Gerald Creasy

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Sir Gerald Hallen Creasy GCMG OBE (1897–1983) was a British colonial administrator. He has served as Governor of the Gold Coast and Malta. The "Christiansborg cross-roads shooting incident" that led to the 1948 Accra Riots occurred while he was Governor in Gold Coast.[1]

Gold Coast[edit]

Creasy was appointed governor on 12 January 1948. He succeeded Sir Alan Burns.[2] He is however most remembered in Ghana for the "Christiansborg cross-roads shooting incident" on 28 February 1948, about six weeks into his job. 63 unarmed former World War II veterans were killed that day while demonstrating about end of service benefits.[3][4] The protests had followed the Association of West African Merchants (AWAM) boycotts in Accra.[5] This played into the hands of the local political leadership, the United Gold Coast Convention (UGCC).

Led by the Big Six, they sent a cable on the same day to the Secretary of State in London.[3]

"...unless Colonial Government is changed and a new Government of the people and their Chiefs installed at the centre immediately, the conduct of masses now completely out of control with strikes threatened in Police quarters, and rank and file Police indifferent to orders of Officers, will continue and result in worse violent and irresponsible acts by uncontrolled people.

They also blamed "Crazy Creasy" for all the unrests.[6] The Riots Act was read the next day, 1 March 1948 and the Big Six were arrested and detained. The Watson commission of enquiry chaired by Mr. Aiken Watson, was set up to look into the riots.[5] He was replaced in an acting capacity by Sir Robert Scott as governor of the Gold Coast on 15 February 1949.[2]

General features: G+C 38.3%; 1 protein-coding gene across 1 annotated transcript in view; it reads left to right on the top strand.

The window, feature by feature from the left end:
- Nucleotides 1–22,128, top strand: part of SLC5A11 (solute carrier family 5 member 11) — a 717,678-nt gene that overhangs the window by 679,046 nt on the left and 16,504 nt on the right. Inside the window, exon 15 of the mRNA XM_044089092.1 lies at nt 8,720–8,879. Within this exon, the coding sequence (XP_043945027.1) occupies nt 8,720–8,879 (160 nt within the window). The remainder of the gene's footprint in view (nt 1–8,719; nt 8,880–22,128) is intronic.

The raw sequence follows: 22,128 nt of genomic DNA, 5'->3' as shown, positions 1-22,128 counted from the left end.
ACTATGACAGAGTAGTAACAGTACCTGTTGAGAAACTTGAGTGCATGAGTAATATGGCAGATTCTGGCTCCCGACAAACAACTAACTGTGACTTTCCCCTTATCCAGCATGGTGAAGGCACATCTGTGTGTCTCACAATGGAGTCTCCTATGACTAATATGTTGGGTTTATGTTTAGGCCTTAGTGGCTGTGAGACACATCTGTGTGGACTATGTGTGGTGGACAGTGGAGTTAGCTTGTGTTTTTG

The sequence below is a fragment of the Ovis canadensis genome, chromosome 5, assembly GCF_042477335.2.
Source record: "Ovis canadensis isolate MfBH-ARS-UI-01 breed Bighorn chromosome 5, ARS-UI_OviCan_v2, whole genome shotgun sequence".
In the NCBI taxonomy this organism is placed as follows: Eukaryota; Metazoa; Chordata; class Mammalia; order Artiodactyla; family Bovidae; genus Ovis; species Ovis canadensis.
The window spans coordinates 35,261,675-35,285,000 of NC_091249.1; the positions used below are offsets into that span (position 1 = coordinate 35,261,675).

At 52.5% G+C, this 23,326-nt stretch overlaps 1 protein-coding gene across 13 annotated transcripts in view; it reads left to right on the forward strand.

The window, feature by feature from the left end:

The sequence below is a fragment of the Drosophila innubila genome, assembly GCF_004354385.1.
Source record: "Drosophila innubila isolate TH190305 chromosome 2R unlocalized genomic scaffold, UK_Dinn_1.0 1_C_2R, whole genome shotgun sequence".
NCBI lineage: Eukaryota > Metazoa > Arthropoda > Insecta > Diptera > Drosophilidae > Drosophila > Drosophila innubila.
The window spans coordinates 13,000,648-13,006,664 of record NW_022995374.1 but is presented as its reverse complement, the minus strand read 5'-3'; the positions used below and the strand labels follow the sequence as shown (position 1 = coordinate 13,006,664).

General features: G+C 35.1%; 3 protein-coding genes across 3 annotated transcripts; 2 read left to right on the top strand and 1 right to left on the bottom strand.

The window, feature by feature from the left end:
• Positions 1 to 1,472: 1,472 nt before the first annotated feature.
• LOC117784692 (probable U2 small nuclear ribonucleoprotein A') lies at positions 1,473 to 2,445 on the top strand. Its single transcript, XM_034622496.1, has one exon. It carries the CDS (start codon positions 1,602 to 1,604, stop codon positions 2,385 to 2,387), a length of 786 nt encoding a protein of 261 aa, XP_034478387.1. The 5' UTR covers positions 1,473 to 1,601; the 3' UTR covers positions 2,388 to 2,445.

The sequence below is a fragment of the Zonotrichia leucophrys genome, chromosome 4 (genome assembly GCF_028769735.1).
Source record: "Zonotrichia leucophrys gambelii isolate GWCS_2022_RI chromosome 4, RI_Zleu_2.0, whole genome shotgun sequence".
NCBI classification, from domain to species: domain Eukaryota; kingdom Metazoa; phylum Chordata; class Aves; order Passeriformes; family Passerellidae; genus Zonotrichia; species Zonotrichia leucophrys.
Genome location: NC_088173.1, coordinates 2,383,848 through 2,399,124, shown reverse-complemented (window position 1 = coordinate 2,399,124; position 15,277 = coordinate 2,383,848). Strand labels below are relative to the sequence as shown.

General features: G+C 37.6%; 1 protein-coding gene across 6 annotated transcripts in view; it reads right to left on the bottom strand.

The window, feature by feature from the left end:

Creasy succeeded Sir Francis Campbell Ross Douglas as Governor of Malta on 16 September 1949. He was succeeded by Sir Robert Laycock on 3 August 1954.[7]

See also[edit]


  1. ^ Opoku-Agyemang, Lovelace. "Ghana: 58 Years After the February 28th 1948 Crossroads Incident". AllAfrica. Retrieved 5 October 2014. 
  2. ^ a b "Rulers-Ghana". B. Schemmel. Retrieved 2011-07-29. 
  3. ^ a b "Ghana is 50, UGCC is 60, too". News:Editorials. The Statesman. 26 March 2007. Retrieved 2011-07-29. 
  4. ^ "KWAME NKRUMAH: THE FIGHT FOR INDEPENDENCE". Retrieved 2011-07-29. 
  5. ^ a b Kosi Dedey (8 March 2007). "The "Big Six", Myth or Reality?". Feature article. Ghana Home Page. Retrieved 2011-07-29. 
  6. ^ Allan D. Ohene (March 2002). "Ghana before Independence". Ghana General Info-History. Lion's Den Ltd. Retrieved 2011-07-29. 
  7. ^ "Rulers-Malta". B. Schemmel. Retrieved 2011-07-29. 

External links[edit]

Government offices
Preceded by
Sir Alan Cuthbert Maxwell Burns
Governor of the Gold Coast
Succeeded by
Sir Robert Scott
Preceded by
Sir Francis Campbell Ross Douglas
Governor of Malta
Succeeded by
Sir Robert Edward Laycock